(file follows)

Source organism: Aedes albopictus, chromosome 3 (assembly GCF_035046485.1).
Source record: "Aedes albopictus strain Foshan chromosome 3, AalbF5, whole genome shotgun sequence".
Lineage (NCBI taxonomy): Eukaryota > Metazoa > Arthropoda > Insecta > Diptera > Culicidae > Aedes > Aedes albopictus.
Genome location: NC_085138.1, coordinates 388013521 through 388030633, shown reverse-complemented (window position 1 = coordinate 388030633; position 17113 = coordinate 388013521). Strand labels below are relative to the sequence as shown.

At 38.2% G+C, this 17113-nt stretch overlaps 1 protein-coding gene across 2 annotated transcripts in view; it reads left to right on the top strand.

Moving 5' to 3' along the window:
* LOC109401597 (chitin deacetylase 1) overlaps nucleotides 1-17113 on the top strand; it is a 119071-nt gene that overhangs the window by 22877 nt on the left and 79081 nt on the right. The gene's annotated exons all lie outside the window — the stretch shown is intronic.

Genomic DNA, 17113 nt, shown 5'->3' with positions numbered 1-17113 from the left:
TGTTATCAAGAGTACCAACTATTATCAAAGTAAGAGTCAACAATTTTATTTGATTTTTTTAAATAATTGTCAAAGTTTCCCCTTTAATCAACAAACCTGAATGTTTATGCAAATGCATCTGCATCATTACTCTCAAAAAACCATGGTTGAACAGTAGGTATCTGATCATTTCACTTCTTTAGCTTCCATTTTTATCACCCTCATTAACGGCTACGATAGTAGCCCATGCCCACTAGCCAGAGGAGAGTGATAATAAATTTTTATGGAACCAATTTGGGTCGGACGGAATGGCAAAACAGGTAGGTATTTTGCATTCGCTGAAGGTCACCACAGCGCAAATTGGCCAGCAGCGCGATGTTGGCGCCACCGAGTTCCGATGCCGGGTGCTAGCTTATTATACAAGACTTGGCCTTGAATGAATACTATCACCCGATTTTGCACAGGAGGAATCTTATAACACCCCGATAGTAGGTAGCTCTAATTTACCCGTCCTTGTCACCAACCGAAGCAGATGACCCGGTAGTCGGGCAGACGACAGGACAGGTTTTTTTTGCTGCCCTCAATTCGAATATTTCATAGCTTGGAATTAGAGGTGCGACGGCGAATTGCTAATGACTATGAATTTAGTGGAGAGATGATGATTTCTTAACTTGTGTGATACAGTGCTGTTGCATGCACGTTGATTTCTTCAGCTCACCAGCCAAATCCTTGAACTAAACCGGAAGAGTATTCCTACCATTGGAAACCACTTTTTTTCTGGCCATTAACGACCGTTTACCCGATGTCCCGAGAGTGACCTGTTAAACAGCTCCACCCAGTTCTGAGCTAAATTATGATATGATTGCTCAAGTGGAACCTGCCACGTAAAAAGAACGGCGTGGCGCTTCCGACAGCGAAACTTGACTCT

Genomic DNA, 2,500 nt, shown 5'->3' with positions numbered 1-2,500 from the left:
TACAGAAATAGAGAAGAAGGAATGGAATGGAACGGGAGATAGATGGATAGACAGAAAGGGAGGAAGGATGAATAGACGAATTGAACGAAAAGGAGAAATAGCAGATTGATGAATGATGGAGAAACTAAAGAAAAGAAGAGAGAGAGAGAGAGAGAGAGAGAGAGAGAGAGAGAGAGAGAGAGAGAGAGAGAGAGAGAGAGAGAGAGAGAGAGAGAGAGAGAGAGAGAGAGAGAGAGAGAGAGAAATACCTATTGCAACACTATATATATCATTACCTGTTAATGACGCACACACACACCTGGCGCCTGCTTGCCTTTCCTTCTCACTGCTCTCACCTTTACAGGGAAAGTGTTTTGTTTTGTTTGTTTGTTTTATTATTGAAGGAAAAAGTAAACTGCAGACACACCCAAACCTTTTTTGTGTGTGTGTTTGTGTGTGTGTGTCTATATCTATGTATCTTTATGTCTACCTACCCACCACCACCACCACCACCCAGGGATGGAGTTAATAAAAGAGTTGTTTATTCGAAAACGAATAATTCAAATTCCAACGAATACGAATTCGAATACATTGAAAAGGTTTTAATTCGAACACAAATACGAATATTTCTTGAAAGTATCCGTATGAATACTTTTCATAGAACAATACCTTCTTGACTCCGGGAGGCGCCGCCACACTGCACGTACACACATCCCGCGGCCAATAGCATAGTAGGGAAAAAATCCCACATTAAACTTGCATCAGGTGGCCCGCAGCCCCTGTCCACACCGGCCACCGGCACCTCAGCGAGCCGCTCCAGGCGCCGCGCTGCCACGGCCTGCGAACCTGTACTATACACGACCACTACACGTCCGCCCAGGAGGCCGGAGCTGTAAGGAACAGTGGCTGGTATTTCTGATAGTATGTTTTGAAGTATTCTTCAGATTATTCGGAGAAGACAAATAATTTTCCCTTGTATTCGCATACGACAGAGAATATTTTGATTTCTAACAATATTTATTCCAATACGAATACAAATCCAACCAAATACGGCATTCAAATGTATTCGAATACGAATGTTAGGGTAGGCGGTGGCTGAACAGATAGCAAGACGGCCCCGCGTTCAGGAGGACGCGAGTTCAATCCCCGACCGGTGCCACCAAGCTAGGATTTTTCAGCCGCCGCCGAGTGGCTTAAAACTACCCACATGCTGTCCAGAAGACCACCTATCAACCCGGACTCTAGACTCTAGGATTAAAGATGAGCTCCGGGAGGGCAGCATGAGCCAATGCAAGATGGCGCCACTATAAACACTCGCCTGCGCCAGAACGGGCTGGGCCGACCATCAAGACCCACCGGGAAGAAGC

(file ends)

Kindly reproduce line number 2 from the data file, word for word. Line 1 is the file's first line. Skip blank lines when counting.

Source record: "Aedes albopictus strain Foshan chromosome 3, AalbF5, whole genome shotgun sequence".